Friday, Nov 10, 2006

More homeowners in danger of losing their homes as rates rise

Times Online: First-time buyers left teetering on the brink

Homeowners who are already struggling to pay their mortgage bills, such as first-time buyers and young families, could be pushed over the edge into severe debt by the interest rate rise.

Posted by Paulm @ 01:05 PM (385 views)
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1. inbreda said...

Sorry - but if they haven't even given themselves enough breathing space to cope with a 0.25 rise then I have no sympathy. It is truly pathetic.

Bring on some more rises - let's see natural selection in action.

Friday, November 10, 2006 01:18PM Report Comment

2. paul said...

This is the big question. If it's a toss up between reigning in inlfation and crashing out the housing market, which one will Mervyn choose? Self interest will ultimately decide I think, and inflation could be left to run away.

Friday, November 10, 2006 01:29PM Report Comment

3. george monsoon said...

Buying a house is the most risky and costly purchase most people will ever make. If you do not do the homework on this one, then you deserve to fall on your @rse.

I say hike the rate just enough to tip the market into freefall!!

I have done the homework and concluded that I cannot afford to risk buying at the moment. Risk of inflation, unemployment, income issues if my partner has to stop work to raise a child..

All these factors should be considered by any person or couple wishing to buy.
Like Imbreda says, natural selection. If you don't do the prep work, you deserve to fail..

Friday, November 10, 2006 01:34PM Report Comment

4. george monsoon said...

sorry I missed interest rates.. probably the most important factor.. ...

and just to add, who the hell in their right mind would take on an interest only mortgage??

Friday, November 10, 2006 01:35PM Report Comment

5. kpjcomp said...

>> This is the big question. If it's a toss up between reigning in inlfation and crashing out the housing market, which one will Mervyn choose?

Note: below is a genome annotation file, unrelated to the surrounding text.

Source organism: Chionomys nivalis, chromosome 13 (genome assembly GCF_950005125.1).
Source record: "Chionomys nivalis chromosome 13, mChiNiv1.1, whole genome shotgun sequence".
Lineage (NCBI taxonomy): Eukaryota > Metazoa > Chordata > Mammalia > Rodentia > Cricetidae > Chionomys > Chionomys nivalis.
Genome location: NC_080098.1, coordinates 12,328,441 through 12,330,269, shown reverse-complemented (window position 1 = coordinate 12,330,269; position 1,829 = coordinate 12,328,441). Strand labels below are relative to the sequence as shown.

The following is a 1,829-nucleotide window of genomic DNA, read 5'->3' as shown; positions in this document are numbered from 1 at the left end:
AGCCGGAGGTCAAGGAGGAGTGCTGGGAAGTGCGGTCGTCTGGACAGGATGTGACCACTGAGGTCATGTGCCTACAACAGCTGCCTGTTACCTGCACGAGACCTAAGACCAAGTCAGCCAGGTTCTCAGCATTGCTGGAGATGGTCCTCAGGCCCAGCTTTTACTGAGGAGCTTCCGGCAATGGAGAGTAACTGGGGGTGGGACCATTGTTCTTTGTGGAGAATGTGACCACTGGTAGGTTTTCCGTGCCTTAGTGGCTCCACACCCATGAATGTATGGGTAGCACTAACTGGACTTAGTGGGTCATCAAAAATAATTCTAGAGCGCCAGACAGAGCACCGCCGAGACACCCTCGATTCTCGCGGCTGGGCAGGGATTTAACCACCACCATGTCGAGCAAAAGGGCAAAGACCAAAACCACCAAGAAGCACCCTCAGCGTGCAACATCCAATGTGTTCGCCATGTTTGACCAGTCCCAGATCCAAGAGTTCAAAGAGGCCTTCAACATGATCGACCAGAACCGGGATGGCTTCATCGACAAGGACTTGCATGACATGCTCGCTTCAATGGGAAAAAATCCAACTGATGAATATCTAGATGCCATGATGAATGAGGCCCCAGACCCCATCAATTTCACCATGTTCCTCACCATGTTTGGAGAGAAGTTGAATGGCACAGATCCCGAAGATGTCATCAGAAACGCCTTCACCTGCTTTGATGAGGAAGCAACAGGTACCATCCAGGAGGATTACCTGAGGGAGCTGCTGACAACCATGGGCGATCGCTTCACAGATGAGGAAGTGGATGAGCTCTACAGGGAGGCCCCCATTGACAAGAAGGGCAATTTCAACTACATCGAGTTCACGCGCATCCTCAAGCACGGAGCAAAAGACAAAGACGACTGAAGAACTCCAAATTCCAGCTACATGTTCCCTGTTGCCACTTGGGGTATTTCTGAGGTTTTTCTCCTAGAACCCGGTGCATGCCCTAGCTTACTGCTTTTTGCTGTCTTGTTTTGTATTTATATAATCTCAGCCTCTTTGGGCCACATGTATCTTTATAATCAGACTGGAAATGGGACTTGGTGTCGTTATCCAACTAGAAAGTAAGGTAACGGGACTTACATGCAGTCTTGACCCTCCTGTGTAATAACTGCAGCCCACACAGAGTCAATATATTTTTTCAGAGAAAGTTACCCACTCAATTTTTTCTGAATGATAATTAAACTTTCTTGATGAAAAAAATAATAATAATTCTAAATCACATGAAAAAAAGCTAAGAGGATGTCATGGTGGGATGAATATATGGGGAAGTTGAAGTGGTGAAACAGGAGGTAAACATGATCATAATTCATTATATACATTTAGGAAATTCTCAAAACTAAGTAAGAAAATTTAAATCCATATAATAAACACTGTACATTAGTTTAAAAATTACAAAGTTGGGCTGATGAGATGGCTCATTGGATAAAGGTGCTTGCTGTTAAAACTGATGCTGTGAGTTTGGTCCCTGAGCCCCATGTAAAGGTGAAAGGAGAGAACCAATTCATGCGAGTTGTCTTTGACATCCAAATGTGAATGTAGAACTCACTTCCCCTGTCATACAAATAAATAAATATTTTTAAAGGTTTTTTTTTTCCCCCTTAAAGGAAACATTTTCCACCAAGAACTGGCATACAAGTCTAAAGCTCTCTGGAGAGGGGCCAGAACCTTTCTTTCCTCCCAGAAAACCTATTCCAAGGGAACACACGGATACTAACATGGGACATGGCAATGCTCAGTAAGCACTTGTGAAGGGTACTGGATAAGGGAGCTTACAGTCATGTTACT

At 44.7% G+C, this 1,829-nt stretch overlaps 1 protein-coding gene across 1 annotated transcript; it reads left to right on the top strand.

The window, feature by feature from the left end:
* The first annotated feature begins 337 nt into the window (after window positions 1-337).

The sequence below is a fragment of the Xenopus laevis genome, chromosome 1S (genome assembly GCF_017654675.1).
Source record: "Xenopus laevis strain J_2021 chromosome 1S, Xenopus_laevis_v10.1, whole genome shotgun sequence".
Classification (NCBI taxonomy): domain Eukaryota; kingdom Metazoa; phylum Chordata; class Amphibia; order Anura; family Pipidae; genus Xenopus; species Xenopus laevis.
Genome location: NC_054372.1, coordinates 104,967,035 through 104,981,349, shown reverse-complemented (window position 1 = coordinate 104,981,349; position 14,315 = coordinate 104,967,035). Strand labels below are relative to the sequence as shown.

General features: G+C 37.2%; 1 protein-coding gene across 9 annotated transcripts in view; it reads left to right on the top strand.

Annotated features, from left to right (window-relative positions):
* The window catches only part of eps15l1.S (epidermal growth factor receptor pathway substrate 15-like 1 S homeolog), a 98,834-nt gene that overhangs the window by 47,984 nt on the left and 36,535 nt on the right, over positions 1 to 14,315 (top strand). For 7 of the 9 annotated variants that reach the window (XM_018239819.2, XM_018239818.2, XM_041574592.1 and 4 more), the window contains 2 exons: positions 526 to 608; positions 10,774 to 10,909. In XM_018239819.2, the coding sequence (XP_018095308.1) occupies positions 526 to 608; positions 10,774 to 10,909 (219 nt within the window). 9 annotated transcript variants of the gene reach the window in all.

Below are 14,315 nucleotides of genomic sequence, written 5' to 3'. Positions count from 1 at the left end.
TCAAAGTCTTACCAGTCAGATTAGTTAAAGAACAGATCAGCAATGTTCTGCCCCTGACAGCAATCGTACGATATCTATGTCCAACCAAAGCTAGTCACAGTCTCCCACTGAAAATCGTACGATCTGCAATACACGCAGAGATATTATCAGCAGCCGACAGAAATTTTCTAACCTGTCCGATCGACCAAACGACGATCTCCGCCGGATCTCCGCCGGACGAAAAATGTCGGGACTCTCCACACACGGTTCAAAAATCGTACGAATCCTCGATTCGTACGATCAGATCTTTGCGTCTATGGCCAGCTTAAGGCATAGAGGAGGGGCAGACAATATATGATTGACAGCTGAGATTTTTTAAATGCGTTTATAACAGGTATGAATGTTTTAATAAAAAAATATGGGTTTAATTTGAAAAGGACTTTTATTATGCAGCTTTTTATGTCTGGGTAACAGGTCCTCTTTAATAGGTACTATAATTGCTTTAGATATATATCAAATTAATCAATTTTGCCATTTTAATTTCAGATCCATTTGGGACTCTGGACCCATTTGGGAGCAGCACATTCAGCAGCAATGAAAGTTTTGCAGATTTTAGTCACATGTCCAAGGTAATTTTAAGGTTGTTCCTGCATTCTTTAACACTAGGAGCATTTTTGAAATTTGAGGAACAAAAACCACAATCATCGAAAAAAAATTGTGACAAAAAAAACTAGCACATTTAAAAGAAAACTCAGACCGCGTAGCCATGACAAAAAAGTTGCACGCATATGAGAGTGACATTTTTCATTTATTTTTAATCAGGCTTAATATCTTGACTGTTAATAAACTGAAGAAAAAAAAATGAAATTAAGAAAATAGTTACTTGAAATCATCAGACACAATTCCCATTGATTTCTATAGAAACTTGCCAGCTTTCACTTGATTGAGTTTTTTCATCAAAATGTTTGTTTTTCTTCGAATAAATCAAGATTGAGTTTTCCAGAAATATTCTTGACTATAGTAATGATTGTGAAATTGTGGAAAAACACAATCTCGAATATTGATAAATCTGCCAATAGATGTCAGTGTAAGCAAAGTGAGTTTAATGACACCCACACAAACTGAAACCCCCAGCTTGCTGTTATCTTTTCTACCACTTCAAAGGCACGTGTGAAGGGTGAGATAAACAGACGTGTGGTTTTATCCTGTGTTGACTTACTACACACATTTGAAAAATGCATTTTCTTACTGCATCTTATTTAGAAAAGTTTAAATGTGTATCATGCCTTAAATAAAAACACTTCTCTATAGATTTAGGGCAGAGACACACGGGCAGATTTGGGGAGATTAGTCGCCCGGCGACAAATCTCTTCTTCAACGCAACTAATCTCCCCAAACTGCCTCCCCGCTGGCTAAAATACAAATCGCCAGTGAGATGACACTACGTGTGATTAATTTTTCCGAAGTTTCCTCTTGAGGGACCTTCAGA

>> Self interest will ultimately decide I think, and inflation could be left to run away.

Well here's my theory, the worst thing that could happen to the banks is if inflation runs away, it would just de-value the dept. Not good for banks!!

So if the bank really do have control and self interest will ultimately decide, I'd say he'd choose inflation.

Friday, November 10, 2006 01:57PM Report Comment

6. sovietuk said...

Article says "The number of repossessions has almost doubled in the past year",

sounds like history repeating itself. People never learn, same old cycle round and round it goes.

Friday, November 10, 2006 02:17PM Report Comment

7. george monsoon said...

You would think the generations that were burned the last time round, would warn those stepping into the market now?

Sheeple power!!

Friday, November 10, 2006 03:24PM Report Comment

8. japanese uncle said...

The large picture is:

Those BTL properties have been and will remain belonging really to banks and BSs all the time, where those stupid BTlers are supposed to pay extortionate fees in the form of mortgage repayment and repair/maintenance costs every month, in return for the illusionary satisfaction that they are owning properties, allowing them to think "Damn, I am too smart". The reality is they were induced into the death trap where just one careless silly decision will keep them under the slavery for the rest of their lives. Watch out!